Looking at the two day Yellowstone Itinerary.. we will be coming in from Bozeman super early that morning. Was planning on coming in through the North Entrance – full day in the park. Staying in West Yellowstone that night, entering through the West entrance for the second full day. We would leave through the South Entrance and are staying in Moran before heading to Grand Teton the following morning.

    Any suggestions for those two days in Yellowstone.. trying to figure out the best way to get the most in those two days!

    1. Post

      Here is how I recommend you plan your time.

      On day 1, visit the Mammoth Hot Springs, Norris Geyser Basin (parking could be challenging midday, but you will have this issue at any place in Yellowstone midday, unfortunately), then Grand Canyon of the Yellowstone. If you did great on time, end with Hayden Valley. If it is getting late in the day, go right to West Yellowstone after the Grand Canyon.

      On day 2, visit Old Faithful and Upper Geyser Basin, back track to Grand Prismatic Spring and Midway Geyser Basin (it’s busy but the lighting is best midday), then visit West Thumb Geyser Basin (optional). If you didn’t do Hayden Valley on day 1, you have the option to do it now, before driving to Moran.

      On day 1, try to get to Yellowstone as early as possible, to avoid lines at the north entrance. I hope you have a great time in Yellowstone and Grand Teton!

      Cheers, Julie

  14. Hi Julie.
    We have already booked reservations in Jackson Hole, so can’t stay in another location. We can, though, use two days to see things (maybe even 3). Do you suggest still using your one day from Grand Teton itinerary but stopping midway and picking up on a second day?
    Thank you. I’ve been struggling to k is how to see everything!

    1. Post
  15. Great article !
    Couple of Quick questions:
    1) If I land in Jackson Hole mid-day and want to stay at West Yellowstone – On my drive to West Y’stone, do i do part of the Day 1 itinerary that you’ve posted above? Or do i just check in to the hotel that day and do something local and then start off fresh next day AM with the Day 1 itinerary?
    2) I am thinking of doing 3 days total at Y’stone (so do you recommend 2 nights stay at West Y’stone and 1 night at Gardiner?) and 2 days total at Grand Teton (on way back from Y’stone) – and then fly out of Jackson hole for a total trip of 5-6 days or so.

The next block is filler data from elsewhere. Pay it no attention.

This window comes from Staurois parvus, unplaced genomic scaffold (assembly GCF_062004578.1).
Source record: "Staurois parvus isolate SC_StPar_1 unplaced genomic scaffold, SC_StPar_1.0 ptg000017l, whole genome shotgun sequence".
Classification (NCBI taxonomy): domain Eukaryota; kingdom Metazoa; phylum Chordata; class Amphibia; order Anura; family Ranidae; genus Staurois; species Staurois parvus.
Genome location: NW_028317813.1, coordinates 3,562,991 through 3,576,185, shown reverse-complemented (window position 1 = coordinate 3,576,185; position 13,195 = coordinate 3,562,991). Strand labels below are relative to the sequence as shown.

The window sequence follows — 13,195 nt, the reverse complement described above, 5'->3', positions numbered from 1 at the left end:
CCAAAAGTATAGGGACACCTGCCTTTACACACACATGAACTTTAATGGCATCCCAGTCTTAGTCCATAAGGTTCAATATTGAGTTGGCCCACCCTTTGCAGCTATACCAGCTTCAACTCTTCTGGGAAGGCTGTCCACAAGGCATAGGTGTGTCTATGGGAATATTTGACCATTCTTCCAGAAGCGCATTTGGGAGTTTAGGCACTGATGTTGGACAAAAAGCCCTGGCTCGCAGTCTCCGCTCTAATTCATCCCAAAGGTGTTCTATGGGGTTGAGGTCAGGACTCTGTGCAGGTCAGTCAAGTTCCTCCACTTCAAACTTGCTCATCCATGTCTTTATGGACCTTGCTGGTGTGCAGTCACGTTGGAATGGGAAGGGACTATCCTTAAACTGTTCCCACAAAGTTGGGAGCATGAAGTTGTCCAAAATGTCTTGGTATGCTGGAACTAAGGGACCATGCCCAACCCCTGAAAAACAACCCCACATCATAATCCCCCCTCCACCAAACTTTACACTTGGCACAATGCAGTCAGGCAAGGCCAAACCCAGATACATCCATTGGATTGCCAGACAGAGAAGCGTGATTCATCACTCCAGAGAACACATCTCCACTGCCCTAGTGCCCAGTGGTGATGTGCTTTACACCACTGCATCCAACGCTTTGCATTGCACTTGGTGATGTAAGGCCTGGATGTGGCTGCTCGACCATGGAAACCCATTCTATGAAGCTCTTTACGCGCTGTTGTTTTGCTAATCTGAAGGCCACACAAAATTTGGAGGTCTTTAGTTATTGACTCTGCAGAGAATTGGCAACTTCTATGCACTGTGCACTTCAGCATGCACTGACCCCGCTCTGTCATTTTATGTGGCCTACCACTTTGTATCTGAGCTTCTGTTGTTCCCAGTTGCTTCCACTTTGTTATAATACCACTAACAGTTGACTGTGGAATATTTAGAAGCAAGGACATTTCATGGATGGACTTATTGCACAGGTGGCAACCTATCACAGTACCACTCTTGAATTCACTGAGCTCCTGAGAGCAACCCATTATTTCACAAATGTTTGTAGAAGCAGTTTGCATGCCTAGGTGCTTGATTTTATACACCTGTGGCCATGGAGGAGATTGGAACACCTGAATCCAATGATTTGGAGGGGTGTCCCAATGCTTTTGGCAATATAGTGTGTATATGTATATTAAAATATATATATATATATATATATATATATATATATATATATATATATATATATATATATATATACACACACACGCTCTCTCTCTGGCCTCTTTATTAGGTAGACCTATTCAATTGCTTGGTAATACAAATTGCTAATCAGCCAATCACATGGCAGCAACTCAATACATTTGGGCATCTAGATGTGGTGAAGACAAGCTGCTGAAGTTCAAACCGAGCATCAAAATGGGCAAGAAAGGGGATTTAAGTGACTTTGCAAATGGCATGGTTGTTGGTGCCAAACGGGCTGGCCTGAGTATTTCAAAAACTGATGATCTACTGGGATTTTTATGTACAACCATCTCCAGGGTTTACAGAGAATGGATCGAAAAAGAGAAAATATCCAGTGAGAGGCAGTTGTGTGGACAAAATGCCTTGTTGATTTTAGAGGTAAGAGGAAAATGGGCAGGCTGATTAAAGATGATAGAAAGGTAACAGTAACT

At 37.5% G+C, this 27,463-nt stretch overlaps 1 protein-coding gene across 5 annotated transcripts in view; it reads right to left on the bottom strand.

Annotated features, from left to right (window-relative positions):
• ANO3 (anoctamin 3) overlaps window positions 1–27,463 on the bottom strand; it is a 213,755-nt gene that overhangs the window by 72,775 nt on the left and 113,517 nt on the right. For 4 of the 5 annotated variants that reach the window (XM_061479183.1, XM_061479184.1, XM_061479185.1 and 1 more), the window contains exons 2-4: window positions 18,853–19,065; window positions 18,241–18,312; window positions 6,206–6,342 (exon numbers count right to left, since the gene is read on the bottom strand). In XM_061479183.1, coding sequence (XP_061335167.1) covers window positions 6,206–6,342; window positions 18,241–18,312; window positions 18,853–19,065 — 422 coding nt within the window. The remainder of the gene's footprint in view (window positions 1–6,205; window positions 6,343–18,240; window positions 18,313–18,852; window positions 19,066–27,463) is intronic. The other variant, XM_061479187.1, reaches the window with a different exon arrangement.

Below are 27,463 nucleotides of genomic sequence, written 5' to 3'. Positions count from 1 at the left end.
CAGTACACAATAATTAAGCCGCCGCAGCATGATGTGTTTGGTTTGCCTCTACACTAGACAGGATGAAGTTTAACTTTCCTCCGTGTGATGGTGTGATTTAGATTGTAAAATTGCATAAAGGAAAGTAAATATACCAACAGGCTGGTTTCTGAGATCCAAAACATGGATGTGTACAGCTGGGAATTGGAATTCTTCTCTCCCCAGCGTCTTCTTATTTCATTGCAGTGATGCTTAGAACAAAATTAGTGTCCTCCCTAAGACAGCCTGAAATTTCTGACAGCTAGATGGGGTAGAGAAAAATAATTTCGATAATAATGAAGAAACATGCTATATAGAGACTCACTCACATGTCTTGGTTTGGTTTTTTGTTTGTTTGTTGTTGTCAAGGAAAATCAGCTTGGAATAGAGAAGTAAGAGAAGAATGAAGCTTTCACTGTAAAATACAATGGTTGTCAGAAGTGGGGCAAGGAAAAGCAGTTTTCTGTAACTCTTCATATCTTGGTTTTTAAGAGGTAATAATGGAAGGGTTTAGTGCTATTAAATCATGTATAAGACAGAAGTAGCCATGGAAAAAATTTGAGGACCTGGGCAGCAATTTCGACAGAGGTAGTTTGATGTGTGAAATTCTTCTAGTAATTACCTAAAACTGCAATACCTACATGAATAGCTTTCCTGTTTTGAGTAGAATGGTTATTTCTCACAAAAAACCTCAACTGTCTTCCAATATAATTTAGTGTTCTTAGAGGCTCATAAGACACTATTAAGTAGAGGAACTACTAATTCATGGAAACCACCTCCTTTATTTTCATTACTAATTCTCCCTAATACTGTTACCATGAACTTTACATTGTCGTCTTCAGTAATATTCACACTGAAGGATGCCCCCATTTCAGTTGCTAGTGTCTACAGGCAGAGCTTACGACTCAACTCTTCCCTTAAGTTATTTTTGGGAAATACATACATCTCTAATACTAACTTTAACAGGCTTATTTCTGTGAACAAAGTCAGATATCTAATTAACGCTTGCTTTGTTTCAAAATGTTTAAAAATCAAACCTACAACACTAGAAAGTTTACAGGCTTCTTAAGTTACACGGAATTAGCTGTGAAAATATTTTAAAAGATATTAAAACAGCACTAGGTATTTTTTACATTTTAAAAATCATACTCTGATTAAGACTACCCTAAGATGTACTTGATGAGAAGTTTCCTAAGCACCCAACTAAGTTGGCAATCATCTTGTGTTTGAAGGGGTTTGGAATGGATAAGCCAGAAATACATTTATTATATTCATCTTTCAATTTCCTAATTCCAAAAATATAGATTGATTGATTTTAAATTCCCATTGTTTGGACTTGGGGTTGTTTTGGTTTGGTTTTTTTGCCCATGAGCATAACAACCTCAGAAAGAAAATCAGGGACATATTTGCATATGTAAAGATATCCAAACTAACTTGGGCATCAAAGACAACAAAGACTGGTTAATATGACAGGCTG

1. Post

      If you have 5 to 6 days for this area, including Grand Teton, here is what I would recommend. On day 1, since you are arriving midday, either spend time exploring Jackson OR go hiking in GTNP the afternoon, once crowds die down. I recommend Taggart and Bradley Lakes, Phelps Lake, or even the Jenny Lake + Hidden Falls + Inspiration Point combo. On day 2, follow our one day GTNP itinerary. Then, on day 3, follow the first 2 to 3 days of this itinerary. Then return to Jackson and fly home on the last day. 2 days in Yellowstone makes this 5 days and 3 days in Yellowstone makes your itinerary 6 days. You only need to stay in West Yellowstone if you do the 2 day itinerary. If you do the 3 day, you could stay in Gardiner the last night but West Yellowstone is fine, too, and you will have a shorter drive back to Jackson. Cheers, Julie

      1. Thanks so much, Julie !
        So if i understand this correctly, you are saying:
        Day 1 – Land in Jackson hole, check into a local hotel there or in GTNP area and do a hike in GTNP.
        Day 2 – Do the 1 day itinerary of GTNP, stay that night in GTNP area
        Day 3 – Check out of GTNP area hotel, do the Day 1 part of 3 day itinerary, stay at Gardiner?
        Day 4 – Do the Day 2 part of 3 day, stay at Gardiner?
        Day 5 – Do the Day 3 part of 3 day, stay at Gardiner?
        Day 6 – Check out and drive back to Jackson Hole and fly out on a afternoon flight?

        Does this look right? (There’s not that much accommodation available in West Yellowstone, so i might have to avoid that area)

        1. Post

          Yes, that is great! Gardiner works, you will have some extra driving, but it will still work fine. I hope you have a great trip! Cheers, Julie

          1. Thanks Julie !
            BTW how far into Cascade canyon did you go after you reached inspiration point. I am thinking – I will be at the boat around 4pm, so will be at inspiration point at maybe 5pm ish? (and the last boat is at 7pm)

          2. Post

            I have hiked the entire distance of Cascade Canyon (doing it as a loop with Paintbrush Canyon). If you hike fast, you can get a very nice view of Cascade Canyon, and if you’re lucky, spot some moose, if you hike 1 to 1.5 miles past Inspiration Point. If you can fit this in, it will be wonderful. Cheers, Julie

          3. Just came back from my trip – your suggestions were spot on and i followed it to the T 🙂 Great trip overall and the suggestion to try some spots after 4-4.30pm was epic !

          4. Post
  16. It is nice to read this kind of blogs. It inspires me to travel more when the pandemic ends. Those travel Bloggers/Vloggers also give some tips on travelling. Someday I might use the tips. Great choices.

  17. We are planning to fly into one of the regional airports (WYS or Cody or JAC) to get as close to the park as possible. However, looking at the car rental, it’s almost impossible or shows about 6K per week! OMG!